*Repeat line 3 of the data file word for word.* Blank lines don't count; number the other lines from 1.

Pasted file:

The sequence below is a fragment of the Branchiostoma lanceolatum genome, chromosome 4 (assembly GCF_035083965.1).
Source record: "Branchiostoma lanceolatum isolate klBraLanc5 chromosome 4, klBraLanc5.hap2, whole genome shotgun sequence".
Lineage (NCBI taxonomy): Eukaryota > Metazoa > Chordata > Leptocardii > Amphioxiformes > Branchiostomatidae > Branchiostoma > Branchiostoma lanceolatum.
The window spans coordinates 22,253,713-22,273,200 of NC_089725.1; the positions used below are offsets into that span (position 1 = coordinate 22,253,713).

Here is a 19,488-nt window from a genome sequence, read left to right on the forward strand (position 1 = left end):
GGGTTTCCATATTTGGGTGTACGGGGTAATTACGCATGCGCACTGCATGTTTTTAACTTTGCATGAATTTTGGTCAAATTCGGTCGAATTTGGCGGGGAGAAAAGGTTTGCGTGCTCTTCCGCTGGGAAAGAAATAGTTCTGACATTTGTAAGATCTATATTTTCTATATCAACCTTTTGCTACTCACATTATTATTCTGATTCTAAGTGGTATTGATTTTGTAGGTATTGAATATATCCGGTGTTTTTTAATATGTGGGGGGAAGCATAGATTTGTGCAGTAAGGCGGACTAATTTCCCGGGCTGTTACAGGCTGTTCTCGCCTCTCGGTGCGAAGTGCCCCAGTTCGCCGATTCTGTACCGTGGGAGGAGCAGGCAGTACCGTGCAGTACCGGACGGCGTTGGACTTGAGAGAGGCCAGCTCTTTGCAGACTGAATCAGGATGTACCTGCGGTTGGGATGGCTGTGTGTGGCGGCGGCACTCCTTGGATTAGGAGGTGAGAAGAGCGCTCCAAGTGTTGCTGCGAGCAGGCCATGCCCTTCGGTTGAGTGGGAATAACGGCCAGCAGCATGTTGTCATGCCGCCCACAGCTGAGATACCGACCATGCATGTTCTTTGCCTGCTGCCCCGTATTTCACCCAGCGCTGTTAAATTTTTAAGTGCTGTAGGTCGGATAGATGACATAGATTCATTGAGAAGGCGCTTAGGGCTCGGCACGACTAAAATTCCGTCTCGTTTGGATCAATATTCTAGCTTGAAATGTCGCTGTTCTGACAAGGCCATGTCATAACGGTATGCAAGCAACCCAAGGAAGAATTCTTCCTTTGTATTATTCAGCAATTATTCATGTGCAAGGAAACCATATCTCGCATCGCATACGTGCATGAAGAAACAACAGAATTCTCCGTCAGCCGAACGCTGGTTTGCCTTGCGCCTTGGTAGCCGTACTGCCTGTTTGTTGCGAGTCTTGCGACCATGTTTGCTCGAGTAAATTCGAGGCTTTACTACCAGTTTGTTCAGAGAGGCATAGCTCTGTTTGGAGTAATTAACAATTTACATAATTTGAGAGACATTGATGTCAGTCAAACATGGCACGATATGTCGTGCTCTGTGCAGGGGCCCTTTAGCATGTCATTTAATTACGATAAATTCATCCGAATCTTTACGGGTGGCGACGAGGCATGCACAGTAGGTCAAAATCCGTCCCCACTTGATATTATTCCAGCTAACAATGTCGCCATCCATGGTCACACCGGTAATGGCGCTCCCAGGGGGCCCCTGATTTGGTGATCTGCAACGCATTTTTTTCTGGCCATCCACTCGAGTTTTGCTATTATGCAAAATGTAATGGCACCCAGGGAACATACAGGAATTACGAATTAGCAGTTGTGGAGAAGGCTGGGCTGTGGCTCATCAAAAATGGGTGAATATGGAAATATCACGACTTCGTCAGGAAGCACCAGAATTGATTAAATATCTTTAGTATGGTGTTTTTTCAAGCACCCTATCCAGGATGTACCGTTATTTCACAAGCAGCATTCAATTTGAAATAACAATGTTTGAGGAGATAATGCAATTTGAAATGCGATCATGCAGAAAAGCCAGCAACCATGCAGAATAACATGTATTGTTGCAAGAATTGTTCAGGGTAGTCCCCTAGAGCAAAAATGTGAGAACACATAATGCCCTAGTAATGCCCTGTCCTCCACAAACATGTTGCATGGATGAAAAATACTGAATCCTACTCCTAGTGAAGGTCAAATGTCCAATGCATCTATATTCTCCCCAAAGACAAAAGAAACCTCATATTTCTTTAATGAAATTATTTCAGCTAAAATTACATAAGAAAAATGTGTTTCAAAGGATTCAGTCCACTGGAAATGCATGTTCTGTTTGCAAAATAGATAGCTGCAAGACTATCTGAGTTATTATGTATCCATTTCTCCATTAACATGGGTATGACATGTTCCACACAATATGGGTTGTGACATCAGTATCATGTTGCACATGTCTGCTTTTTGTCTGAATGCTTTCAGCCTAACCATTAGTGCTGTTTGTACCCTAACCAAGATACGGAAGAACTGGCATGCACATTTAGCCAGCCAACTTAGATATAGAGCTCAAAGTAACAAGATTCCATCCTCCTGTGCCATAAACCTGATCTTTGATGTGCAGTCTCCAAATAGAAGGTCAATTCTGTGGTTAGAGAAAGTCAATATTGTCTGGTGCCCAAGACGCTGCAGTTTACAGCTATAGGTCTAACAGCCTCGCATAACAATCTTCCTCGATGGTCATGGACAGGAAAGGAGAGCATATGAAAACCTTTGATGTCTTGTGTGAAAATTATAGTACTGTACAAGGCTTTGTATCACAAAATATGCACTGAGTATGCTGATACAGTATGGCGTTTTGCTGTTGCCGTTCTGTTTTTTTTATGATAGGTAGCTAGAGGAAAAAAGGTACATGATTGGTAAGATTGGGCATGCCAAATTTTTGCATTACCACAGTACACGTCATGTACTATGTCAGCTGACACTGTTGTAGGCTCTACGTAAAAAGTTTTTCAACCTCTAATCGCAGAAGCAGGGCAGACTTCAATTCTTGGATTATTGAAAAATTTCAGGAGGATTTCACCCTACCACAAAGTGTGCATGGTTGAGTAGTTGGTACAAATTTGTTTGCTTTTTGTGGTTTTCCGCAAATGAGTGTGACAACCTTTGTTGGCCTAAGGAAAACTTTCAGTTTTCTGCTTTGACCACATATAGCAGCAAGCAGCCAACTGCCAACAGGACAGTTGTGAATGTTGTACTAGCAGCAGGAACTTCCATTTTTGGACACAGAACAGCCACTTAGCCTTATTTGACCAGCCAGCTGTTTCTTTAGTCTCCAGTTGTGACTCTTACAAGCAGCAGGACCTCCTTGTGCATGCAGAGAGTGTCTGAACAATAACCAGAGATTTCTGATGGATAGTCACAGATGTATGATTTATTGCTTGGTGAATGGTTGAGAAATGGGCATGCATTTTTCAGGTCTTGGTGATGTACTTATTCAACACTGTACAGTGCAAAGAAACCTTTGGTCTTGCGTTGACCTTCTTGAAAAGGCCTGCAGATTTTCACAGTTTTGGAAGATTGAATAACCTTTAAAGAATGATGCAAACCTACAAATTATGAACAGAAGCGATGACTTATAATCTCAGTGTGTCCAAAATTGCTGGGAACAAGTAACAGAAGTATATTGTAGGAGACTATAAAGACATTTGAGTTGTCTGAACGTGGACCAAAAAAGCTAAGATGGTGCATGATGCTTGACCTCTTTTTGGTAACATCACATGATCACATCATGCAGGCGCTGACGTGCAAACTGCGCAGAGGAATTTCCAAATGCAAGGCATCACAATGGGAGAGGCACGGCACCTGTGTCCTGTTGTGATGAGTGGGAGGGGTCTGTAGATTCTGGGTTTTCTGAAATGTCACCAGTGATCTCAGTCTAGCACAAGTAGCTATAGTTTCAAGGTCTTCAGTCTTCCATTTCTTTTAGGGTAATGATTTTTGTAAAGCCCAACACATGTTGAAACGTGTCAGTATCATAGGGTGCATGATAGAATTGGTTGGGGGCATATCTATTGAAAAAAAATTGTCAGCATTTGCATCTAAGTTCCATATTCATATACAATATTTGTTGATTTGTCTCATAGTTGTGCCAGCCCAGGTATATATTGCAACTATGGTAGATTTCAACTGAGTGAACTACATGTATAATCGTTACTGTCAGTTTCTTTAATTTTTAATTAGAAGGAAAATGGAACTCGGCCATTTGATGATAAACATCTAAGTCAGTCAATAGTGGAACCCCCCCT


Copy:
Lineage (NCBI taxonomy): Eukaryota > Metazoa > Chordata > Leptocardii > Amphioxiformes > Branchiostomatidae > Branchiostoma > Branchiostoma lanceolatum.